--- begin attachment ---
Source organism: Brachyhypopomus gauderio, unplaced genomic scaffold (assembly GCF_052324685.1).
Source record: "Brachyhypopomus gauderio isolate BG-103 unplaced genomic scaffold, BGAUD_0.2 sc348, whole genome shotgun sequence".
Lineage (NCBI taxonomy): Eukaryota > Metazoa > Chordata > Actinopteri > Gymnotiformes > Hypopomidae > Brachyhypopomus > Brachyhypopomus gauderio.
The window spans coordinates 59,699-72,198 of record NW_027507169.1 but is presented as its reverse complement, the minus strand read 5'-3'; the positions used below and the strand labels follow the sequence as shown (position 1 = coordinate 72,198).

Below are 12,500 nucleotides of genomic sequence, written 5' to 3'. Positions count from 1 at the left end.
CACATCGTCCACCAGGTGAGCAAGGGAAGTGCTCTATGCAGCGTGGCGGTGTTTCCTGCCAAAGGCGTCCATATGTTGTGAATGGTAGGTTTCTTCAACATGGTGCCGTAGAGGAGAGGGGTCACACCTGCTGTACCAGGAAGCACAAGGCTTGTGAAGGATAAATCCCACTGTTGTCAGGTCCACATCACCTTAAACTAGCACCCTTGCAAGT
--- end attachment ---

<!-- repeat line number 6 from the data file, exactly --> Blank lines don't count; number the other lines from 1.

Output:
CACATCGTCCACCAGGTGAGCAAGGGAAGTGCTCTATGCAGCGTGGCGGTGTTTCCTGCCAAAGGCGTCCATATGTTGTGAATGGTAGGTTTCTTCAACATGGTGCCGTAGAGGAGAGGGGTCACACCTGCTGTACCAGGAAGCACAAGGCTTGTGAAGGATAAATCCCACTGTTGTCAGGTCCACATCACCTTAAACTAGCACCCTTGCAAGT